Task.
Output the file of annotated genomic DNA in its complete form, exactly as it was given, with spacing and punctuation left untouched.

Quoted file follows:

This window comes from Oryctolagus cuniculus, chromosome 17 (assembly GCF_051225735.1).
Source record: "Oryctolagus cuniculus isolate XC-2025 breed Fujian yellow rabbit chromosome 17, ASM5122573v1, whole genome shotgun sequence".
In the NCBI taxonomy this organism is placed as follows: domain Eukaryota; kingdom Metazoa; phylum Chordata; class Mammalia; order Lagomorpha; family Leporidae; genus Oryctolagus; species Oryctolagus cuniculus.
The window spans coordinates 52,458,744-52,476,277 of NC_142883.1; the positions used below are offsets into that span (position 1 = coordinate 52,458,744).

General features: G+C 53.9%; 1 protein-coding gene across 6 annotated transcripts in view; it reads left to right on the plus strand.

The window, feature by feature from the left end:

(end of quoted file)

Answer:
This window comes from Oryctolagus cuniculus, chromosome 17 (assembly GCF_051225735.1).
Source record: "Oryctolagus cuniculus isolate XC-2025 breed Fujian yellow rabbit chromosome 17, ASM5122573v1, whole genome shotgun sequence".
In the NCBI taxonomy this organism is placed as follows: domain Eukaryota; kingdom Metazoa; phylum Chordata; class Mammalia; order Lagomorpha; family Leporidae; genus Oryctolagus; species Oryctolagus cuniculus.
The window spans coordinates 52,458,744-52,476,277 of NC_142883.1; the positions used below are offsets into that span (position 1 = coordinate 52,458,744).

General features: G+C 53.9%; 1 protein-coding gene across 6 annotated transcripts in view; it reads left to right on the plus strand.

The window, feature by feature from the left end: